Just as there are times for feasting in the Church, there are also times for fasting. Jesus Christ Himself often fasted and insisted that the people fast as well (Matthew 17:21; Mark 9:29; Luke 2:37). Fasting is not merely a set of dietary laws or legalistic requirements; it is practice intertwined with prayer and almsgiving. Prayer enables us to communicate with God and allows us to develop a deep personal relationship with our Lord and Savior. The aim of fasting is to make us keenly aware of our dependence on God and to help liberate us from the cares of this life. Prayer and fasting are then accompanied by almsgiving – works of mercy charity and compassion. Thus, it is clear that even those who for reasons of health cannot fast from certain foods, can still fully participate in the discipline of fasting - one can fast from earthly desires, give alms to the poor, direct their lives to a more serious sense of prayer and strive to redirect their will to coalesce to the will of God. When accompanied by prayer and almsgiving, fasting is a spiritual aid which disciplines the body and soul, and thereby enables our whole being to draw closer to God. Because of the profound spiritual affects of fasting, the Orthodox Church has pastorally connected this spiritual discipline with our contemporary existence in the course of every week as well as with the celebration of major holidays in the liturgical calendar.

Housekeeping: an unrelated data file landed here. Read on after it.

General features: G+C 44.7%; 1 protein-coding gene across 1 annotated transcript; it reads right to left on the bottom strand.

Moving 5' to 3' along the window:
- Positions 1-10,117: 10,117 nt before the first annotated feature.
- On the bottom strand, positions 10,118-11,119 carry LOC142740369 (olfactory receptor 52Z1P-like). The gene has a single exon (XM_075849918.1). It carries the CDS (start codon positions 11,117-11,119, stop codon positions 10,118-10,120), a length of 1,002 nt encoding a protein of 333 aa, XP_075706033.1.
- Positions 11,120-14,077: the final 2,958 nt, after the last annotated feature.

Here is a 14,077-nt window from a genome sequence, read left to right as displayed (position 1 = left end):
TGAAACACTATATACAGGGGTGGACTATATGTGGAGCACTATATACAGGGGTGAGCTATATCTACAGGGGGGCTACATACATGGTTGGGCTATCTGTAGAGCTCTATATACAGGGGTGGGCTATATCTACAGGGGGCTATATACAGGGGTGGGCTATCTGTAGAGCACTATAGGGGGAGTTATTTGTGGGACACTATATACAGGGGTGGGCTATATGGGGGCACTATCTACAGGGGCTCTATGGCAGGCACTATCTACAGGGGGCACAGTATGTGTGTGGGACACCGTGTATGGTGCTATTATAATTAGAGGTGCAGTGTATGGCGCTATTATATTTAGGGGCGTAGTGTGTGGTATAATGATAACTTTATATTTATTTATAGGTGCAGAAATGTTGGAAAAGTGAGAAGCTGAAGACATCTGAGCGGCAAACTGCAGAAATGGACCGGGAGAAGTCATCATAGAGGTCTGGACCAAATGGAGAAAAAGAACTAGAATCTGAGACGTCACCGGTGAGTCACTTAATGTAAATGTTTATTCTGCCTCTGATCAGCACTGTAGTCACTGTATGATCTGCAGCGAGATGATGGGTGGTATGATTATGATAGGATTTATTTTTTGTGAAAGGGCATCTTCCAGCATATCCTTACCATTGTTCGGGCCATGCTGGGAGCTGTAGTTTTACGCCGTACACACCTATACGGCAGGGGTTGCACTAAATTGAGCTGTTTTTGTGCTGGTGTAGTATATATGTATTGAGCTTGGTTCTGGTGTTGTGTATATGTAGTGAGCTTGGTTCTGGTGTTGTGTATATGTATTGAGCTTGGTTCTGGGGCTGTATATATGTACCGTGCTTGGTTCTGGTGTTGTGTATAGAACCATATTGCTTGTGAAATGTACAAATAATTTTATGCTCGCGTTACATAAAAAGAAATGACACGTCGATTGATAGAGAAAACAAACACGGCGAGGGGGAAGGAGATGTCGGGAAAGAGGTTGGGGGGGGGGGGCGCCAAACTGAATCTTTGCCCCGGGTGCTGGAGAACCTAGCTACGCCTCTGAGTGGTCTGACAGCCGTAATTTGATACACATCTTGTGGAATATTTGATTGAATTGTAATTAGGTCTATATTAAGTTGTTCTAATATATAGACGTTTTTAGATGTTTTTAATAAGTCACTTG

In combination with prayer and almsgiving, an Orthodox Christian fasts to the best of his/her ability, from meat, dairy products, eggs, fish and olive oil. Orthodox Christians should fast every Wednesday - in memory of Judas’ betrayal of Christ; as well as every Friday - in memory of Christ’s Passion and Death upon the Cross (unless another feast of the Church takes precedence). Orthodox Christians practice the fast during Great Lent and Holy Week, the Dormition Fast from August 1 to 15, and other days that the Church specifies.